britlion wrote:Boriel, did you notice this one?
Even with the latest stack fixed version, I'm not understanding well how to do standard function calls with parameters. Where do I find my parameters? On the stack, sure...
This is an *advanced*
Glad to see you are willing to know it.
When I do
function thing (a as uByte, b as uByte)
I can get the computer to stop, and have a look at the stack.
It seems to consist of:
nn ; something
nn ; return address
The above stack frame trace is not ok. 8bit parameters (Byte, UByte) are pushed into the stack as 16bits, since Z80 stack push/pops 16bits. The Z80 stack is rather slow, and saving 1 bit on every push/pop would have had even more overhead. Since A register is mostly used with 8 bit values, and Z80 has the instructions PUSH AF and POP AF, they're used.
PUSH AF and POP AF push 16 bits, storing the accumulator (A register) into the high byte
of the value pushed into the stack. This means 8bit parameters takes 16bits, and only the high byte is used. So the above stack trace should look like:
; aa => byte of A parameter, bb = > byte of B parameter
; XX => ignored
aaXX ; A parameter
bbXX ; B parameter
nnnn ; return address
britlion wrote:What is that other 16 bit value on the stack? How should I be handling parameters? StdCall isn't documented in the wiki (and I documented fastcall, through reverse engineering!)
I'm rather busy at this moment
I will later document it.
Believe it or not I was thinking of writing an ebook!
For now, the stdCall scheme I use is the CALLEE scheme. In this calling convention, the called function will take charge of popping the function parameters out of the stack upon return. It's faster than C CALLER-scheme, and take less memory. The disadvantage of this scheme, on the other hand, is it does not allow a dynamic number of parameters, but this inconvenient can be circumvented.
The stdCall convention is as follows:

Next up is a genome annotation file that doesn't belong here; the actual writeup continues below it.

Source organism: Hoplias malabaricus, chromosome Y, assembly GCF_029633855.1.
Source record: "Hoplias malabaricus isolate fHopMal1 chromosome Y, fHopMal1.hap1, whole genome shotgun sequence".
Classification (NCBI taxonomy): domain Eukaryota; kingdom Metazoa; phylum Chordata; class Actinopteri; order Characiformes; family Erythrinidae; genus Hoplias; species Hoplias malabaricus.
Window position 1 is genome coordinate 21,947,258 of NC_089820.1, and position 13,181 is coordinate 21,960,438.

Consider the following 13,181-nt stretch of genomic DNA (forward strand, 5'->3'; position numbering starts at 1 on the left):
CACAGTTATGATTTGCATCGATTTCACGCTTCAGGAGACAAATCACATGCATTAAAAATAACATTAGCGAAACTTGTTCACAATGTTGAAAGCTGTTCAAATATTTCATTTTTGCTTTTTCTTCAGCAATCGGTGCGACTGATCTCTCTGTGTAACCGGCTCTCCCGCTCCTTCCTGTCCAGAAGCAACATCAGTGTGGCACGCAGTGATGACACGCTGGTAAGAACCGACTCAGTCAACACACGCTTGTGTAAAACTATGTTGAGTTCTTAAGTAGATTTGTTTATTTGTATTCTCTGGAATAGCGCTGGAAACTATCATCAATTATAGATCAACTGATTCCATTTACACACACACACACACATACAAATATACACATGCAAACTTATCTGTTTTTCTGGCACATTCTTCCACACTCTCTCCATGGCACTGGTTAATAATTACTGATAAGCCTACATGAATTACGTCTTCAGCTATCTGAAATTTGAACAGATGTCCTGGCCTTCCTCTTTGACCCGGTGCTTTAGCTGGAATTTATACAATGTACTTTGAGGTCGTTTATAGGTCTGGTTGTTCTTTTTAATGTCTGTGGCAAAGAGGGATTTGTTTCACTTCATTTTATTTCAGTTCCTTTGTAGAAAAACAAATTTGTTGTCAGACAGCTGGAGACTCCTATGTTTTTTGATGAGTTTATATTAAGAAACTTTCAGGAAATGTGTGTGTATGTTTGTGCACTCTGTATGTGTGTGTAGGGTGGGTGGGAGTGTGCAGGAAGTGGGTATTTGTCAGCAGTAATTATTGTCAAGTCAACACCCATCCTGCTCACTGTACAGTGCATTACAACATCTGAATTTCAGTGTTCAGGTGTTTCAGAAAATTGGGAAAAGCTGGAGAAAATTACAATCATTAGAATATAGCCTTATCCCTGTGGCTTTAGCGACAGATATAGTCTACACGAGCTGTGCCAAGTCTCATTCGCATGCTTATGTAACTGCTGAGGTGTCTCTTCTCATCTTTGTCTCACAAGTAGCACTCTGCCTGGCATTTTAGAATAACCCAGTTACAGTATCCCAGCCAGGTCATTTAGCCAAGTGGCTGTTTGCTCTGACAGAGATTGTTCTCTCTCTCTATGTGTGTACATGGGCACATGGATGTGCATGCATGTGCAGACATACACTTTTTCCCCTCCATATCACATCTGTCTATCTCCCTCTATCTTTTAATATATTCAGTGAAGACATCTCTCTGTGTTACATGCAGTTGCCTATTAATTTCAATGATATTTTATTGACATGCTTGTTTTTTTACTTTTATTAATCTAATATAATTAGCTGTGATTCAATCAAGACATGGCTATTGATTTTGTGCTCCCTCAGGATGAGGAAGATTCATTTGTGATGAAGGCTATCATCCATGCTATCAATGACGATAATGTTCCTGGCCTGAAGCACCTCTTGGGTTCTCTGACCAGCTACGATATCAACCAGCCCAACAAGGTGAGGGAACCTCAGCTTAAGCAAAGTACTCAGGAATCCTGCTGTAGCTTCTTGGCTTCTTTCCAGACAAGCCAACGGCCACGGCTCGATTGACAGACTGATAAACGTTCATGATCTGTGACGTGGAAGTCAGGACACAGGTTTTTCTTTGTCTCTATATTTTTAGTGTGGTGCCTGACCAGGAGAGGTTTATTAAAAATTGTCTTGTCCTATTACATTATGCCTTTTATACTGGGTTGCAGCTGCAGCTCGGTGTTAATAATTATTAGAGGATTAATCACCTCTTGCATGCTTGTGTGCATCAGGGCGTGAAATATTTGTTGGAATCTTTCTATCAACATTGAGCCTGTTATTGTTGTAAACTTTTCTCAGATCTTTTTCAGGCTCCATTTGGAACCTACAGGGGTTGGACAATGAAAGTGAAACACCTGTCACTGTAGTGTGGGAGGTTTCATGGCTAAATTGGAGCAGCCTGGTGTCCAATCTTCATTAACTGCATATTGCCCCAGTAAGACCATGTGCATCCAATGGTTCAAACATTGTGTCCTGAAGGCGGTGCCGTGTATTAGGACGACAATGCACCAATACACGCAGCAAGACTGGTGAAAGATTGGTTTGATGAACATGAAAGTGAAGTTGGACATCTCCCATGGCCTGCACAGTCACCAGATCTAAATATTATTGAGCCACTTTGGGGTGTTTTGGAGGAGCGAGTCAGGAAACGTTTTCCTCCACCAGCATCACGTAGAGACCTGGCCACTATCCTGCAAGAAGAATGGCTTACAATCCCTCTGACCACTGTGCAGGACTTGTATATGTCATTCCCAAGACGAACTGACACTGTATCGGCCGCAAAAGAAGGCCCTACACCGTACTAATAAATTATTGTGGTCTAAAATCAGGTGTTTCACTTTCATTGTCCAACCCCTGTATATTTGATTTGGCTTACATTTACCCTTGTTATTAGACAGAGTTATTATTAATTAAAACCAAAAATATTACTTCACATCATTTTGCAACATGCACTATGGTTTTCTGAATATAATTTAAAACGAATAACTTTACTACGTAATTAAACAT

- The caller push the parameters in the stack in *reverse order*. Thus, funct(a, b), will push B, A (in that order) into the stack.
- 8-bit parameters are pushed as 16bit ones, in the high byte => NNXX (XX ignored).
- After the parameters are pushed, the function is called (CALL). This push the RETURN address into the stack
- The Called routine push the current IX value (used as a stack frame pointer) into the stack
- The Called routine now does LD IX, SP => IX is updated to the current stack.
- The Called routine now pushes local variables into the stack in the same order they are declared. So Dim a, b => Push A, B.
Now we can use (IX+n) for local variables and (IX-n-4) for parameters.
The "4" number comes from the 4 bytes (Return Address + old IX values pushed before).
- On function exit, the function is in charge of clearing the stack. To restore it, we recover the old stack pointer with LD SP, IX.
This restores SP to the value it has on entering the function. If the function had no parameters, we can RET
- If the function has parameters, then there's a problem: The ret address is on top of the stack, then the parameters to be removed, and since we can't use the stack to temporary save HL (push hl), because we're operating on it, several tricks are used. For example, using alternative HL' register (exx), etc.
The last point is usually done with something like
exx -> Saves current HL, and uses HL'
pop de (return address)
ld hl, -(size of parameters)
add hl, sp ; sp = sp - param size
push de (ret address back into the stack
To save memory, this sequence is placed only once, so many functions jump to it on exit.
Registers are used on RETURN from functions (not subs), to send return values.
- A register (accumulator), used for 8 bit returned values (function of type Ubyte, byte)
- HL register (16 bits) used to return Integer, UInteger and Strings (pointers to Block of memory)
- HL DE (32 bits), used to return Ulong, Long, Fixed
- A DE HL used for Floating points.
So upon returning a value with size greater than 8 bits the HL register is used, and its value must be preserved during the exit sequence.
britlion wrote:It also means that if I pop my 8 bit value off the stack with POP BC - the 8 bit parameter ends up in B! ?
Yes. In fact, for 8 bit operations, I use A register and H, so pop HL.
I'm worried because following the template in the asm library:
Function test(a as uByte, b as uByte) as uInteger
POP HL ; return address
ex (sp),hl ; get operand <= Callee scheme
For this routine at least, left me in the rom, at the halt fall point, with interrupts disabled! A crash.
In order to get it to work, and put one parameter in A, and the other in DE, it looks like I have to do
POP BC ; something
POP HL ; return address
POP BC ; A
POP BC ; b
PUSH HL ; put return address back
Four pops and a push, and some register futzing; which doesn't seem to be ideally fast!
You can rewrite the above code, I think as:
ex (sp), hl
ld e, h
ld d, 0
But I don't know what are you doing with this asm. So not sure.